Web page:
July 3, 2014
VCU receives federal grants to support heart research
Two clinical trials will evaluate anti-inflammatory therapy to prevent heart failure
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Virginia Commonwealth University has received two new grants with a combined total of $1.32 million from the National Heart, Lung, and Blood Institute to conduct clinical trials to evaluate the effectiveness of a new anti-inflammatory therapy and a similar regimen for the treatment of heart attack and heart failure.
Antonio Abbate, M.D., Ph.D., James C. Roberts Professor in Cardiology in the VCU School of Medicine’s Department of Internal Medicine, and the VCU Pauley Heart Center, and Benjamin Van Tassell, Pharm.D., assistant and research professor in the VCU School of Pharmacy’s Department of Pharmacotherapy and Outcomes Science, will serve as co-principal investigators on the two clinical trials.
The first grant, which will award $660,000 over three years, is a multi-center clinical trial to evaluate the effectiveness of targeted anti-inflammatory therapy in 100 patients with a severe form of heart attack known as ST-elevation myocardial infarction. Previous studies by Abbate and Van Tassell, have shown that this approach may reduce the risk of heart failure after a heart attack. The study is titled, “Interleukin-1 blockade in acute myocardial infarction.”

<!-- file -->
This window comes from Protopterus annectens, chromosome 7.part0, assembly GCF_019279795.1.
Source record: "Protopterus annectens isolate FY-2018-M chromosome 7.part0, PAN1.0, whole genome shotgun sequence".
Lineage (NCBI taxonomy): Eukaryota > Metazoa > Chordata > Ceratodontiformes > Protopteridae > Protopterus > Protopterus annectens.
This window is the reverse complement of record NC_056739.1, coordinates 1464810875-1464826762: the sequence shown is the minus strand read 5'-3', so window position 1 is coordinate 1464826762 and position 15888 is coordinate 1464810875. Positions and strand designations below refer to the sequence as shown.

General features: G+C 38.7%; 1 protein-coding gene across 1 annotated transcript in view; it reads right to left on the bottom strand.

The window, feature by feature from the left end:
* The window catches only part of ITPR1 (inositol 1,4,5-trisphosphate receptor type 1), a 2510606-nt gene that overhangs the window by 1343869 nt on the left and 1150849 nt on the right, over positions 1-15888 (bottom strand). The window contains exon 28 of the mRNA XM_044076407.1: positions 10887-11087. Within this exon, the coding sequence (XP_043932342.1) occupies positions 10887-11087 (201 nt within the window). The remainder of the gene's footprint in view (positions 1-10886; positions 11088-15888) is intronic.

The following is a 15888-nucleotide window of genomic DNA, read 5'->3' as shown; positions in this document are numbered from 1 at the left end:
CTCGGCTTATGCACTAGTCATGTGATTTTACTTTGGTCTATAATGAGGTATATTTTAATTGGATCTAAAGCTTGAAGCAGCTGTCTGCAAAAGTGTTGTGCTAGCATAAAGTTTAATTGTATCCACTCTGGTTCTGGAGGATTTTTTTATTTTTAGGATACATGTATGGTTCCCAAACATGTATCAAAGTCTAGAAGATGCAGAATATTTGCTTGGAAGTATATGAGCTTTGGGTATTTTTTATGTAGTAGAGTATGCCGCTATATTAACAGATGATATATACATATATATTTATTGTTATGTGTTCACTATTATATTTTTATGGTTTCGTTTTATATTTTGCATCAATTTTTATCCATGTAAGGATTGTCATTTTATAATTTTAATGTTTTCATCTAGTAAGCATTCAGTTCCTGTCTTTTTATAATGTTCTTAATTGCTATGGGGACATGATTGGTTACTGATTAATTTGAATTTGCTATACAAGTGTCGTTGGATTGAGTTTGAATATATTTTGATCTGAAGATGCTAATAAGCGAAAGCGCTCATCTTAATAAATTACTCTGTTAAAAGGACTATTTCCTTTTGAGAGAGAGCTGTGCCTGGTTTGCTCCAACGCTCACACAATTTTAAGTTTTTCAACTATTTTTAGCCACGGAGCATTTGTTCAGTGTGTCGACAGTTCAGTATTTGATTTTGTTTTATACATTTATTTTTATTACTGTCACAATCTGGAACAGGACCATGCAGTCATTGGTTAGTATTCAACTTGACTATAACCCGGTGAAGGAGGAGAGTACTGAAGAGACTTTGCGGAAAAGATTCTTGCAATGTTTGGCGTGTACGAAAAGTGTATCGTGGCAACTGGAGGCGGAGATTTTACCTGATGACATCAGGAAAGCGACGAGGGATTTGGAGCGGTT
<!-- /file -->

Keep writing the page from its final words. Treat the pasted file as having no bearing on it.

The second grant, which awards $660,000 over two years, will fund a single-center clinical trial to evaluate a similar regimen in 60 patients who have heart failure with preserved ejection fraction, also known as diastolic heart failure. According to Abbate and Tassell, approximately half of all heart failure patients show normal (or preserved) ejection fraction, which refers to how much blood the heart is able to pump with each contraction. While numerous medications are approved for the treatment of heart failure with reduced ejection fraction, there are no approved treatments for heart failure with preserved ejection fraction. The study is titled, “Interleukin-1 blockade in heart failure with preserved ejection fraction.”
Last August, a separate R34 grant was awarded to Abbate and Van Tassell to explore Interleukin-1 blockade in a separate population of heart failure patients. R34, the NIH Clinical Trial Planning Grant Program, supports development of Phase III clinical trials.
The grant project numbers are: 1R34HL118348, 1R34HL121402 and 1R34HL117026.
During the past six years, Abbate and Van Tassell have collaborated on numerous basic science and clinical trials sponsored by the American Heart Association, National Institutes of Health and the pharmaceutical industry that explore the link between inflammation and heart disease.
Since 2008, the pair have received a total of more than $3 million in funding and have published more than 40 papers.
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